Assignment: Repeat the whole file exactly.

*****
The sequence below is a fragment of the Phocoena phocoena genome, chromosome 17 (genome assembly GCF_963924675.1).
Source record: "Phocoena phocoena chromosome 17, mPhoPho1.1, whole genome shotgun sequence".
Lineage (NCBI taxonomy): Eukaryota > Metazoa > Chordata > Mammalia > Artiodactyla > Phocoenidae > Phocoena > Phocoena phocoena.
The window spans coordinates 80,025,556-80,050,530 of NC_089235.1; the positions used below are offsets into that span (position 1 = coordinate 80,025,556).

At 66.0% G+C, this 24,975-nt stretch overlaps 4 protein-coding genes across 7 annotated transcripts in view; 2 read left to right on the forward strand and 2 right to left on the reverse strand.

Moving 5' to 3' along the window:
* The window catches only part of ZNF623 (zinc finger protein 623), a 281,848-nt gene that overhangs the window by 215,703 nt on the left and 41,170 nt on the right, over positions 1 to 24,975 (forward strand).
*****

The sequence below is a fragment of the Phocoena phocoena genome, chromosome 17 (genome assembly GCF_963924675.1).
Source record: "Phocoena phocoena chromosome 17, mPhoPho1.1, whole genome shotgun sequence".
Lineage (NCBI taxonomy): Eukaryota > Metazoa > Chordata > Mammalia > Artiodactyla > Phocoenidae > Phocoena > Phocoena phocoena.
The window spans coordinates 80,025,556-80,050,530 of NC_089235.1; the positions used below are offsets into that span (position 1 = coordinate 80,025,556).

At 66.0% G+C, this 24,975-nt stretch overlaps 4 protein-coding genes across 7 annotated transcripts in view; 2 read left to right on the forward strand and 2 right to left on the reverse strand.

Moving 5' to 3' along the window:
* The window catches only part of ZNF623 (zinc finger protein 623), a 281,848-nt gene that overhangs the window by 215,703 nt on the left and 41,170 nt on the right, over positions 1 to 24,975 (forward strand).